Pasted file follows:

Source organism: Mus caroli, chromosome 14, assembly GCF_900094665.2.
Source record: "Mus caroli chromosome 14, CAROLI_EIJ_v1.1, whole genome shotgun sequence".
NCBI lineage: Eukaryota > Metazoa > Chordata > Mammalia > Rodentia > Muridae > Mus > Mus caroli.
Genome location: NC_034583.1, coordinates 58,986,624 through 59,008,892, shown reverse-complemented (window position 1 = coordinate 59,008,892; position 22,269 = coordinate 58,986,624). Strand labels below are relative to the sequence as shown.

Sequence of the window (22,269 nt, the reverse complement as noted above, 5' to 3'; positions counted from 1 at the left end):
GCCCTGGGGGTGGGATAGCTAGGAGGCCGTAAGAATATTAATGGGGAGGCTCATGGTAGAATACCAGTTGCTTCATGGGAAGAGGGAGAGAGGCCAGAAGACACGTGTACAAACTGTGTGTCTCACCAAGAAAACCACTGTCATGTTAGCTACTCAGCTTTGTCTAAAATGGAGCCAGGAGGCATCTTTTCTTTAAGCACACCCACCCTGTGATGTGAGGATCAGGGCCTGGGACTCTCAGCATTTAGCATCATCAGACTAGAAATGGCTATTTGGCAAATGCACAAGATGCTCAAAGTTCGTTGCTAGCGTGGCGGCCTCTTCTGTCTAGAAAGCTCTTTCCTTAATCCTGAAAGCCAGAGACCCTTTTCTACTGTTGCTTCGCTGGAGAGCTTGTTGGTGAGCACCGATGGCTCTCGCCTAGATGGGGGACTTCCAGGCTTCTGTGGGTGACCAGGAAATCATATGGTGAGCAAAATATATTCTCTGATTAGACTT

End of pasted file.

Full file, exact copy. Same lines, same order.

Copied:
Source organism: Mus caroli, chromosome 14, assembly GCF_900094665.2.
Source record: "Mus caroli chromosome 14, CAROLI_EIJ_v1.1, whole genome shotgun sequence".
NCBI lineage: Eukaryota > Metazoa > Chordata > Mammalia > Rodentia > Muridae > Mus > Mus caroli.
Genome location: NC_034583.1, coordinates 58,986,624 through 59,008,892, shown reverse-complemented (window position 1 = coordinate 59,008,892; position 22,269 = coordinate 58,986,624). Strand labels below are relative to the sequence as shown.

Sequence of the window (22,269 nt, the reverse complement as noted above, 5' to 3'; positions counted from 1 at the left end):
GCCCTGGGGGTGGGATAGCTAGGAGGCCGTAAGAATATTAATGGGGAGGCTCATGGTAGAATACCAGTTGCTTCATGGGAAGAGGGAGAGAGGCCAGAAGACACGTGTACAAACTGTGTGTCTCACCAAGAAAACCACTGTCATGTTAGCTACTCAGCTTTGTCTAAAATGGAGCCAGGAGGCATCTTTTCTTTAAGCACACCCACCCTGTGATGTGAGGATCAGGGCCTGGGACTCTCAGCATTTAGCATCATCAGACTAGAAATGGCTATTTGGCAAATGCACAAGATGCTCAAAGTTCGTTGCTAGCGTGGCGGCCTCTTCTGTCTAGAAAGCTCTTTCCTTAATCCTGAAAGCCAGAGACCCTTTTCTACTGTTGCTTCGCTGGAGAGCTTGTTGGTGAGCACCGATGGCTCTCGCCTAGATGGGGGACTTCCAGGCTTCTGTGGGTGACCAGGAAATCATATGGTGAGCAAAATATATTCTCTGATTAGACTT